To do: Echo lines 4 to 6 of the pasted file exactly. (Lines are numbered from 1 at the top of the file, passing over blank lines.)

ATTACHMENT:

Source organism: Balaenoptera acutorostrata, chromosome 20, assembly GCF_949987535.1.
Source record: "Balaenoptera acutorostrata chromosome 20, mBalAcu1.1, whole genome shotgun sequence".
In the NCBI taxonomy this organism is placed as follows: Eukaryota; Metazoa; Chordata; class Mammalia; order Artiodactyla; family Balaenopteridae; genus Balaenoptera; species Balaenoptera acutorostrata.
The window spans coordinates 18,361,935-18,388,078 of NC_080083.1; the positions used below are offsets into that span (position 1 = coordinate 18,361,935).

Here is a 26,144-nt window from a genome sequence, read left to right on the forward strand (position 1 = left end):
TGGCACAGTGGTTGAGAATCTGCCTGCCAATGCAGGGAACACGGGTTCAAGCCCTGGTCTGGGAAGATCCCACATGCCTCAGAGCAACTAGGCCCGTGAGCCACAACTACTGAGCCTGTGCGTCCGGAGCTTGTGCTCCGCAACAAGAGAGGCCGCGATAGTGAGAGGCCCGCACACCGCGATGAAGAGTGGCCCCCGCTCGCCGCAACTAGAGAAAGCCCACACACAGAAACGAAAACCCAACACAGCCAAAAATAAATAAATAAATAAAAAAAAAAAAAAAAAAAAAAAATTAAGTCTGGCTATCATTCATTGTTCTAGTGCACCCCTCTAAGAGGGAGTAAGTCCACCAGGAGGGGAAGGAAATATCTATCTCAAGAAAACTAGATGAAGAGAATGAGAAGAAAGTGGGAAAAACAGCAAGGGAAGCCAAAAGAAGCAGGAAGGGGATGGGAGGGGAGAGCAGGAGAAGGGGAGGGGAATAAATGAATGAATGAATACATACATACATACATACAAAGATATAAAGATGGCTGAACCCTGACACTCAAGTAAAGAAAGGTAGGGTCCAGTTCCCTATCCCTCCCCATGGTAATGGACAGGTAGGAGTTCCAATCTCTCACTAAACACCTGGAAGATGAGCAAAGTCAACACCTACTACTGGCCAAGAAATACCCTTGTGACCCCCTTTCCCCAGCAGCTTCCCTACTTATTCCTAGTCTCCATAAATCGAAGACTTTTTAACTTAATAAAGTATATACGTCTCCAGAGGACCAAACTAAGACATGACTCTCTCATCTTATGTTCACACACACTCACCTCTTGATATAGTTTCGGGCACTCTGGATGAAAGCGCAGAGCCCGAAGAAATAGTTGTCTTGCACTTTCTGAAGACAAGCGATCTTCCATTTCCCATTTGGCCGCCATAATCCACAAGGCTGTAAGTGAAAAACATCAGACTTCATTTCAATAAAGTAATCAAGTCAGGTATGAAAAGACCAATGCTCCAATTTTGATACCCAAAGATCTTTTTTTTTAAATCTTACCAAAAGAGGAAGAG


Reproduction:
The window spans coordinates 18,361,935-18,388,078 of NC_080083.1; the positions used below are offsets into that span (position 1 = coordinate 18,361,935).

Here is a 26,144-nt window from a genome sequence, read left to right on the forward strand (position 1 = left end):
TGGCACAGTGGTTGAGAATCTGCCTGCCAATGCAGGGAACACGGGTTCAAGCCCTGGTCTGGGAAGATCCCACATGCCTCAGAGCAACTAGGCCCGTGAGCCACAACTACTGAGCCTGTGCGTCCGGAGCTTGTGCTCCGCAACAAGAGAGGCCGCGATAGTGAGAGGCCCGCACACCGCGATGAAGAGTGGCCCCCGCTCGCCGCAACTAGAGAAAGCCCACACACAGAAACGAAAACCCAACACAGCCAAAAATAAATAAATAAATAAAAAAAAAAAAAAAAAAAAAAAATTAAGTCTGGCTATCATTCATTGTTCTAGTGCACCCCTCTAAGAGGGAGTAAGTCCACCAGGAGGGGAAGGAAATATCTATCTCAAGAAAACTAGATGAAGAGAATGAGAAGAAAGTGGGAAAAACAGCAAGGGAAGCCAAAAGAAGCAGGAAGGGGATGGGAGGGGAGAGCAGGAGAAGGGGAGGGGAATAAATGAATGAATGAATACATACATACATACATACAAAGATATAAAGATGGCTGAACCCTGACACTCAAGTAAAGAAAGGTAGGGTCCAGTTCCCTATCCCTCCCCATGGTAATGGACAGGTAGGAGTTCCAATCTCTCACTAAACACCTGGAAGATGAGCAAAGTCAACACCTACTACTGGCCAAGAAATACCCTTGTGACCCCCTTTCCCCAGCAGCTTCCCTACTTATTCCTAGTCTCCATAAATCGAAGACTTTTTAACTTAATAAAGTATATACGTCTCCAGAGGACCAAACTAAGACATGACTCTCTCATCTTATGTTCACACACACTCACCTCTTGATATAGTTTCGGGCACTCTGGATGAAAGCGCAGAGCCCGAAGAAATAGTTGTCTTGCACTTTCTGAAGACAAGCGATCTTCCATTTCCCATTTGGCCGCCATAATCCACAAGGCTGTAAGTGAAAAACATCAGACTTCATTTCAATAAAGTAATCAAGTCAGGTATGAAAAGACCAATGCTCCAATTTTGATACCCAAAGATCTTTTTTTTTAAATCTTACCAAAAGAGGAAGAG